The Science of Forming
Using an Ultrasonic Thickness Gauge to Solve Forming Problems
Last month we covered troubleshooting with statistical deformation control (SDC). This process uses standard control charts and forming-severity measurements (thickness strain) to assess the probability of splits. Using an ultrasonic-thickness gauge (UTG) permits rapid measurements without damaging the stampings.
Here I’ll present five case studies to illustrate a simple process for tracking forming problems with a UTG, without generating control charts. Rather, the stamper takes a series of UTG measurements and plots them against time until a pattern or signature of forming severity becomes evident. Similar to SDC, two locations are measured—the most severe, based on the forming-limit diagram, and one with zero deformation. These allow calculation of thickness strain (severity) without premeasuring initial blank thickness.
Case Study 1
A stamping tears. The forming severity derived from the UTG measurement at the failure zone and at a zero-deformation zone in the stamping is plotted as X in the upper right-hand corner of the graph. This severity exceeds the onset of necking or failure level. The first analysis step: Measure several previous stampings to create a forming history.
Problem A: The previous stampings were at the base level. Attempts to make additional stampings resulted in identical failures. No known changes had been made to the forming system. Press and die inspection discovered a sudden die failure.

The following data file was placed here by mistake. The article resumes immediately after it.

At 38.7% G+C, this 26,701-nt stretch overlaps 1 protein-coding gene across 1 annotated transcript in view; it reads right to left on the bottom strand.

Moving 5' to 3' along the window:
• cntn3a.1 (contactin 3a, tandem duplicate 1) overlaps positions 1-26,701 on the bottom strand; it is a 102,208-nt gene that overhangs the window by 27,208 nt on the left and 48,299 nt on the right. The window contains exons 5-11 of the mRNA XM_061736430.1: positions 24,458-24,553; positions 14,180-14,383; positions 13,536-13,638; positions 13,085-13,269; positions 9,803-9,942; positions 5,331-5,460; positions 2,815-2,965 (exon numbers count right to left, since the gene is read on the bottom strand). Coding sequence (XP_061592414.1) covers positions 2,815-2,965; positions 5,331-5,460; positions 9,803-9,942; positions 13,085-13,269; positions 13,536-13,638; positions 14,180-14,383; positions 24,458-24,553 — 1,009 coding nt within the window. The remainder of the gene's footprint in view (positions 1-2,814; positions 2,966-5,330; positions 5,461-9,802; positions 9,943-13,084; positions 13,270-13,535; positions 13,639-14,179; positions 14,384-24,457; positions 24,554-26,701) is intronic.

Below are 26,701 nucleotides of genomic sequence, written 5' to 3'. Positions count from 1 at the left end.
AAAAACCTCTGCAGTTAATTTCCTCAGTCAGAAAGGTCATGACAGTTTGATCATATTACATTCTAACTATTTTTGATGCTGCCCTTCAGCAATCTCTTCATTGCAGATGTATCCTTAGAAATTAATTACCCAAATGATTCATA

Problem B: Previous stampings were sampled from different racks until indentifying the time of the severity shift from base level to necking level. Going back to the press records, we learn that a change in sheetmetal coils occurred exactly at that time. Other sudden changes could include die or press maintenance, lubricant adjustment or a personnel change.
Problem C: The gradual increase in severity usually results from die or press wear, or some other slow change over an extended time.
Case Study 2
Forming this stamping causes a measurable rate of wear on the die that increases forming severity. The stamping is produced continuously in a dedicated press. The initial curve of increasing forming severity was measured between the start of the refurbished die and the onset of failure (B). A UTG and probe locater templates are used to construct the initial curve. Subsequent UTG measurements track whether wear rate is similar to the initial curve. If the rate is higher or lower than expected, an immediate investigation is initiated.
Question: Should the die be refurbished at point A or B? Pulling the die at point A not only is safer, but refurbishing time could be significantly shorter. Running the stamping until point B can cause extreme damage to the die or press.
Remember that the fail line represents the very onset of a local neck that may not be observed until the number of additional stampings become very severe and fracture.
Case Study 3